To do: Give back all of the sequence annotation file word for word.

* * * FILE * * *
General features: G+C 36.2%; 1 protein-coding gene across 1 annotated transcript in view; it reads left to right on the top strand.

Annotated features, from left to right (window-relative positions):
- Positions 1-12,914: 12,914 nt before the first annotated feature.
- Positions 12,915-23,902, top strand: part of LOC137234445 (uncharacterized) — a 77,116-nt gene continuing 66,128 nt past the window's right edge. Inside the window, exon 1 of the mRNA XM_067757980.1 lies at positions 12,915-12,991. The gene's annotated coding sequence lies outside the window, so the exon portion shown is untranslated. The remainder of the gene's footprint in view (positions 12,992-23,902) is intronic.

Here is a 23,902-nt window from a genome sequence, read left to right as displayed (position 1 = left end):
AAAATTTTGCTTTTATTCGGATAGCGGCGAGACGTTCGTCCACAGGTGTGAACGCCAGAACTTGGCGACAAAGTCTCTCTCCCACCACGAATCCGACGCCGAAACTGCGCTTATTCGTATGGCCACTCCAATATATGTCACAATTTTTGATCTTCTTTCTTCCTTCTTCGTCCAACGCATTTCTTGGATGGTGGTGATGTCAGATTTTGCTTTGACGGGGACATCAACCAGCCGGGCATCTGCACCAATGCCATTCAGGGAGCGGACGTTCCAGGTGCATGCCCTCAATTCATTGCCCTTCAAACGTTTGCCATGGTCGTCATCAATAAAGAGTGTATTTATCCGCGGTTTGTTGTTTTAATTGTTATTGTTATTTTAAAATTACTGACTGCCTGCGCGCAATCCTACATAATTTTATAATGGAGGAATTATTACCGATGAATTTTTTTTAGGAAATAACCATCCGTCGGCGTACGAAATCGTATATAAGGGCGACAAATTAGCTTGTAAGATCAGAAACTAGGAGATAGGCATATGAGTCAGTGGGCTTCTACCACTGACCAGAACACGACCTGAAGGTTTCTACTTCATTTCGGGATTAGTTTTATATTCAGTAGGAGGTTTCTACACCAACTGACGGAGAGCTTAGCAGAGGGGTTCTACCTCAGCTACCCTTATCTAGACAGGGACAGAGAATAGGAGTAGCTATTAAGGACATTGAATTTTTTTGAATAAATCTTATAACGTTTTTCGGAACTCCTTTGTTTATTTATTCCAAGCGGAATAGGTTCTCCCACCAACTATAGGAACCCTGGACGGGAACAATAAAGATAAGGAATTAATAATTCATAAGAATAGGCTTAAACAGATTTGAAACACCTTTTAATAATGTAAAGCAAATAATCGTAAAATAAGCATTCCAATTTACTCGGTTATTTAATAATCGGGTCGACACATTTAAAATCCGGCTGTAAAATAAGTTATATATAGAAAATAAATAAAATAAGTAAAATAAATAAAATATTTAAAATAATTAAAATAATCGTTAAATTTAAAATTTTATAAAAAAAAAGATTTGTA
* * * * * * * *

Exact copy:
General features: G+C 36.2%; 1 protein-coding gene across 1 annotated transcript in view; it reads left to right on the top strand.

Annotated features, from left to right (window-relative positions):
- Positions 1-12,914: 12,914 nt before the first annotated feature.
- Positions 12,915-23,902, top strand: part of LOC137234445 (uncharacterized) — a 77,116-nt gene continuing 66,128 nt past the window's right edge. Inside the window, exon 1 of the mRNA XM_067757980.1 lies at positions 12,915-12,991. The gene's annotated coding sequence lies outside the window, so the exon portion shown is untranslated. The remainder of the gene's footprint in view (positions 12,992-23,902) is intronic.

Here is a 23,902-nt window from a genome sequence, read left to right as displayed (position 1 = left end):
AAAATTTTGCTTTTATTCGGATAGCGGCGAGACGTTCGTCCACAGGTGTGAACGCCAGAACTTGGCGACAAAGTCTCTCTCCCACCACGAATCCGACGCCGAAACTGCGCTTATTCGTATGGCCACTCCAATATATGTCACAATTTTTGATCTTCTTTCTTCCTTCTTCGTCCAACGCATTTCTTGGATGGTGGTGATGTCAGATTTTGCTTTGACGGGGACATCAACCAGCCGGGCATCTGCACCAATGCCATTCAGGGAGCGGACGTTCCAGGTGCATGCCCTCAATTCATTGCCCTTCAAACGTTTGCCATGGTCGTCATCAATAAAGAGTGTATTTATCCGCGGTTTGTTGTTTTAATTGTTATTGTTATTTTAAAATTACTGACTGCCTGCGCGCAATCCTACATAATTTTATAATGGAGGAATTATTACCGATGAATTTTTTTTAGGAAATAACCATCCGTCGGCGTACGAAATCGTATATAAGGGCGACAAATTAGCTTGTAAGATCAGAAACTAGGAGATAGGCATATGAGTCAGTGGGCTTCTACCACTGACCAGAACACGACCTGAAGGTTTCTACTTCATTTCGGGATTAGTTTTATATTCAGTAGGAGGTTTCTACACCAACTGACGGAGAGCTTAGCAGAGGGGTTCTACCTCAGCTACCCTTATCTAGACAGGGACAGAGAATAGGAGTAGCTATTAAGGACATTGAATTTTTTTGAATAAATCTTATAACGTTTTTCGGAACTCCTTTGTTTATTTATTCCAAGCGGAATAGGTTCTCCCACCAACTATAGGAACCCTGGACGGGAACAATAAAGATAAGGAATTAATAATTCATAAGAATAGGCTTAAACAGATTTGAAACACCTTTTAATAATGTAAAGCAAATAATCGTAAAATAAGCATTCCAATTTACTCGGTTATTTAATAATCGGGTCGACACATTTAAAATCCGGCTGTAAAATAAGTTATATATAGAAAATAAATAAAATAAGTAAAATAAATAAAATATTTAAAATAATTAAAATAATCGTTAAATTTAAAATTTTATAAAAAAAAAGATTTGTA